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Taxus baccata

Updated: Jun 2, 2022


An Easter weekend stroll in the nearby Leigh Woods led me to cross paths with a very large and girthy yew tree. Although many trees are medicinal due to their traditional uses and gentle actions in the body, yew owes its medicinal association to modern pharmaceuticals.

Yews are evergreens growing up to 20m and producing dense bundles of branches. The leaves are dark green and linear, with slightly acute apecies. They are known to grow across Europe and Britain, especially in chalky soil.

Although clearly belonging to the large group of non-flowering palnts (gymnosperms), there was some doubt as to whether they should be considered part of the conifer group, as they don't bear their seeds on the characteristic cone-like structure, like other members e.g. pines and spruces. However, genetic analysis has confirmed the position of the taxaceae in this order.

The red fruit-like structures are not fruit in the technical sense of the word. Unlike the swollen mesocarp of flowering plants, the red "berry" is an outgrowth of the seed itself and is technically referred to as an aril. However, its colour and flavour serve essentially the same purpose and encourage seed-dispersal via animals.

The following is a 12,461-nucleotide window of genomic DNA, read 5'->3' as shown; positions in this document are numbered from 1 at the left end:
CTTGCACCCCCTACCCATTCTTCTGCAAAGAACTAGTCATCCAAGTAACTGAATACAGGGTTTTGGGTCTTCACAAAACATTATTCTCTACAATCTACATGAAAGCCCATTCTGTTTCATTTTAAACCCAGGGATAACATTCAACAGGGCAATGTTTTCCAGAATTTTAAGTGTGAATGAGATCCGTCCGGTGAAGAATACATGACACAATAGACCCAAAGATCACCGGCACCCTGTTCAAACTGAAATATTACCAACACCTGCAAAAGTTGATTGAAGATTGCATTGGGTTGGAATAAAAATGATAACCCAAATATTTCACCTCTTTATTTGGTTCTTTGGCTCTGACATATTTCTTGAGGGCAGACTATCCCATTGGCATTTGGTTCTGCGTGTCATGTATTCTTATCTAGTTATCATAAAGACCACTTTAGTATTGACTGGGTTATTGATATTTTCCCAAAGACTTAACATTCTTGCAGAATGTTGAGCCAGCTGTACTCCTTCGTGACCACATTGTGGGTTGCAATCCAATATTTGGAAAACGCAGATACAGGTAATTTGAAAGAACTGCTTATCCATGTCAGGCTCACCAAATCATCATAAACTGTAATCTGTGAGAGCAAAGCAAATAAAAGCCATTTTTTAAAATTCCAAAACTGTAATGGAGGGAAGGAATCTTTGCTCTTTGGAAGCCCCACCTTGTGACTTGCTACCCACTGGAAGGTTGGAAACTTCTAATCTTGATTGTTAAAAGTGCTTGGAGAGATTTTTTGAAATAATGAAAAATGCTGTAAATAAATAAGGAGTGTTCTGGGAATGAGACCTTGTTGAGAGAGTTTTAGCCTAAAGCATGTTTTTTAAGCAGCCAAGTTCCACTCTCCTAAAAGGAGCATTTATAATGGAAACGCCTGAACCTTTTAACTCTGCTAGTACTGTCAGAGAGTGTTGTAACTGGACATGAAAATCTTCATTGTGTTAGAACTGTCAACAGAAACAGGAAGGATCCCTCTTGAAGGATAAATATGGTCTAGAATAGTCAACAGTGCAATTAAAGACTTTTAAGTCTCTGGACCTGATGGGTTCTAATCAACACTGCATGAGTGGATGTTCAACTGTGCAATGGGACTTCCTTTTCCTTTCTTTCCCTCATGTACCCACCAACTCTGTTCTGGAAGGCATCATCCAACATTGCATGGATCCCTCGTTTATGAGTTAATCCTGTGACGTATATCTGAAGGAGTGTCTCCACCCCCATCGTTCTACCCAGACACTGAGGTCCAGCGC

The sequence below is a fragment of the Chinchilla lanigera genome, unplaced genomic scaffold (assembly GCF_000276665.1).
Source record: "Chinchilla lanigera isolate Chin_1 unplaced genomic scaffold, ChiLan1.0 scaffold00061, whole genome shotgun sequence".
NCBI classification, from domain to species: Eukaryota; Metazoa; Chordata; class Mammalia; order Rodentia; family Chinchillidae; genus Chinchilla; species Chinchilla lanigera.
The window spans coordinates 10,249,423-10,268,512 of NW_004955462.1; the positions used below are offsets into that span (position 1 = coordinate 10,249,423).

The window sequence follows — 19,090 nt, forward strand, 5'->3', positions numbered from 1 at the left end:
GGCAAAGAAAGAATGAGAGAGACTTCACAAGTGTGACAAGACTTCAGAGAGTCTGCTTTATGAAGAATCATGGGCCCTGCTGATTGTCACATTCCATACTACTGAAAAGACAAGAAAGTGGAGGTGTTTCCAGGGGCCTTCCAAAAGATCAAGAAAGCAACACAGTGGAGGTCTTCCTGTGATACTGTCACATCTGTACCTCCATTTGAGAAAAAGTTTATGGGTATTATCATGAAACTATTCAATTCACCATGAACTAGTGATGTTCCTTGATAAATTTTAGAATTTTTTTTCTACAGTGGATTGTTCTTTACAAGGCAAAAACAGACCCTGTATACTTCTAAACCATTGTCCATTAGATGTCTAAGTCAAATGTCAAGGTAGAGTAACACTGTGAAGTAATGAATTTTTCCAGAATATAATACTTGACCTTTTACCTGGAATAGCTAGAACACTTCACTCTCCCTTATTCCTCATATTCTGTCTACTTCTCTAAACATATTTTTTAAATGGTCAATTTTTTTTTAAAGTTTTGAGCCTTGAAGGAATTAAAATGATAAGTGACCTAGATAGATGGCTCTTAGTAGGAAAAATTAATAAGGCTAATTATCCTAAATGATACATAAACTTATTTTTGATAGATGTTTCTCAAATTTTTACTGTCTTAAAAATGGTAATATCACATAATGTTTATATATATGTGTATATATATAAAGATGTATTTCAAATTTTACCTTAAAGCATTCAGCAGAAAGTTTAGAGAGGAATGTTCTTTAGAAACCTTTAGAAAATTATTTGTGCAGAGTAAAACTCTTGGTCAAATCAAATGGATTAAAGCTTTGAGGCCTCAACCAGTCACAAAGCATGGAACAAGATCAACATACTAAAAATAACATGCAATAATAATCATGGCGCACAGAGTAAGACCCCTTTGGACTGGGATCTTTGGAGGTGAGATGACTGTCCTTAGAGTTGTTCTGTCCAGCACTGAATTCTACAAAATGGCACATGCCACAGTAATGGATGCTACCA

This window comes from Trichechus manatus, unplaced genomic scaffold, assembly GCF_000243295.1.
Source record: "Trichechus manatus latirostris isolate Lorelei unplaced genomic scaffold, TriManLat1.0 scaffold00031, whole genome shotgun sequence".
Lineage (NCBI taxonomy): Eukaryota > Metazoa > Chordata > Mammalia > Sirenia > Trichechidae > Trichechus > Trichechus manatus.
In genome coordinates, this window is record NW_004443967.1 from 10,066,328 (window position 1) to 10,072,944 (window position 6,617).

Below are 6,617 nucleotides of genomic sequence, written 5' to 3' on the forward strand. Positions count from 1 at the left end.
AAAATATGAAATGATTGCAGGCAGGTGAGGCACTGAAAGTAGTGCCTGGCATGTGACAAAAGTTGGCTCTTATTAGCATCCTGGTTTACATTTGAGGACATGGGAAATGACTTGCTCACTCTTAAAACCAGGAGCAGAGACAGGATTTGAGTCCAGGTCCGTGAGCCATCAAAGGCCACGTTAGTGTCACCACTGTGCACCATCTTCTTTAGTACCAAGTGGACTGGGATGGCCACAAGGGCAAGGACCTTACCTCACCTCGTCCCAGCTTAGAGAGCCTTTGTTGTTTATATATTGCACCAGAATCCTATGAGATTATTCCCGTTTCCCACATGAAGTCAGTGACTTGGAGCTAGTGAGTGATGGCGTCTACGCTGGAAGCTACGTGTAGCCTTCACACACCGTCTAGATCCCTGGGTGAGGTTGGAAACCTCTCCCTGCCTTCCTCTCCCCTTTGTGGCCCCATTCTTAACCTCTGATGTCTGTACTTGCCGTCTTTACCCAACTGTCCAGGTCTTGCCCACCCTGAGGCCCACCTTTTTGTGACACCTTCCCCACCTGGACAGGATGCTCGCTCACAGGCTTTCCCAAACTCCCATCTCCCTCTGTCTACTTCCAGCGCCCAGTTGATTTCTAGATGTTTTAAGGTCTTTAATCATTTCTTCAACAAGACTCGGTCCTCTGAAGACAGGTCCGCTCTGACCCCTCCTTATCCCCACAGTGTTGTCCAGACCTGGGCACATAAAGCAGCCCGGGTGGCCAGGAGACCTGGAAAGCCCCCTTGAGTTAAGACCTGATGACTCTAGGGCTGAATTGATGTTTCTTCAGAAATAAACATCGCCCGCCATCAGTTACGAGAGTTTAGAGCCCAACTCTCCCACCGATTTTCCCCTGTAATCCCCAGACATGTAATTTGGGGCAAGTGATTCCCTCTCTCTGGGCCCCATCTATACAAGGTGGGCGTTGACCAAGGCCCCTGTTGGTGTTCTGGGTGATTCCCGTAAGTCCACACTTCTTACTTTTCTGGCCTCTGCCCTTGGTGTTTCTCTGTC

Interestingly, the arils are the only part of the plant that isn't toxic (including the seeds within), due to the lack of the harmful alkaloids that are abundant in the rest of the plant. These compounds are known as taxanes, named after the genus name. Taxol belongs to this group, and is used as anticancer drug due to its ability to inhibit mitosis in replicating cells. The wood of the yew was historically used to make bows and is famed for being the weapon of victory at the Battle of Agincourt in 1415.

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